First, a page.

My girlfriend’s birthday is in October, and now is the time of year when I start to think about what I want to knit for her to celebrate the occasion. We’ve been together for a year, and I felt like it was time to knit her a sweater. She likes cardigans with zippers. I found the perfect pattern. Look how amazing Cookie A’s Chicane would look on her. I even started mentally squishing yarn and thinking about what colors would fit most seamlessly into her wardrobe.
I don’t know if you’re familiar with the Sweater Curse, but it effectively states that if you knit a sweater for your significant other, the relationship will end.
I’m not a superstitious person. I researched. I read. I lived in denial that this was real. But in my quest to prove the Sweater Curse wrong, I realized something. I’m happy. Why would I jeopardize that for a sweater? If, and do mean if, the Sweater Curse exists, why would I put my joy on the line just to be stubbornly in denial of the power of knitting?
All that said, Sam is getting gloves for her birthday this year. Grey and yellow by Belyse by Ysolda. Heartbreak dodged.
Knitting is a kind of magic. Every stitch that goes into a piece has within it some of the moment of when it was made. Sometimes the moments are passed in a car or plane, traveling to somewhere new. Sometimes they’re moments spent outdoors, in the sun or snuggled under a blanket. And sometimes, they are moments, lots of moments, spent on the couch, watching television.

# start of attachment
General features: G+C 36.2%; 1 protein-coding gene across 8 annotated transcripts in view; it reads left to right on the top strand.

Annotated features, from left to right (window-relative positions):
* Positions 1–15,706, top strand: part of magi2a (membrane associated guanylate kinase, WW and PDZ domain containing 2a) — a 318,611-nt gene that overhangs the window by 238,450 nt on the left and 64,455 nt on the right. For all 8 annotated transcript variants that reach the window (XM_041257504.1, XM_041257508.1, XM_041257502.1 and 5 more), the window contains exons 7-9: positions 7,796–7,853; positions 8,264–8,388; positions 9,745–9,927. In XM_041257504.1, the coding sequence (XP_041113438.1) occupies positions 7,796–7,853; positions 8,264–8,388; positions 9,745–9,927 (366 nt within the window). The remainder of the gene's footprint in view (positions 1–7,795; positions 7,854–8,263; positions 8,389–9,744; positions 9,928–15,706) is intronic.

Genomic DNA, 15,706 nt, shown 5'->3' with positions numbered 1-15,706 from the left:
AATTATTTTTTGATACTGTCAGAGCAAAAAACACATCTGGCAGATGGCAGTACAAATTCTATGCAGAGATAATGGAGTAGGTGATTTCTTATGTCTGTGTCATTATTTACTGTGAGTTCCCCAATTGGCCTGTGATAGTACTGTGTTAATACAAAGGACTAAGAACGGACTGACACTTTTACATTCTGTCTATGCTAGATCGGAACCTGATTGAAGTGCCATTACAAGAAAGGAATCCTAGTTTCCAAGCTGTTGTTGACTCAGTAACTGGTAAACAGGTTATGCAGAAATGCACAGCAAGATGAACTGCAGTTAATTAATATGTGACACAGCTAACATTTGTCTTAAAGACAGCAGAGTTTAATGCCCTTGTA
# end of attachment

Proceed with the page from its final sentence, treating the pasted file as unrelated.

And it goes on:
While it may not seem as romantic or picturesque as other knitting, there is definitely something to be said for curling up with some tea and Netflix on a cold rainy evening and knitting to your heart’s content. It is with that in mind that I bring you Watch and Knit, my monthly recommendations of filmed entertainment and patterns to go with them.
I have loved Lemony Snicket’s A Series of Unfortunate Events for years. I’ve eagerly devoured every interpretation of such a lovely, heartbreaking, and complex set of stories. I fell for the books, the audiobooks (read by Tim Curry), and the movie, and now I am head over heels for the Netflix series. Angus Strathie is responsible for the costumes in the latest incarnation of the Baudelaires, and nothing caught my eye more than the hand knits the children wear.
A lot of love goes into knitting a piece for someone. And, when you see the tenderness the Baudelaires now live without, it gives the loss in every scene that much more gravity.
If you are looking for an evening that will both tear you to pieces and make you laugh out loud, I recommend giving Lemony Snicket a chance. You might be inspired to cast on a cardigan of your own for yourself or a dear loved one. May I suggest Elizabeth Doherty’s Sans Serif. Its simplicity can take you through many adventures, and it would look adorable over dresses, coveralls, and the odd disguise. Add a matching ribbon, and you’re ready to invent your way out of a tight spot.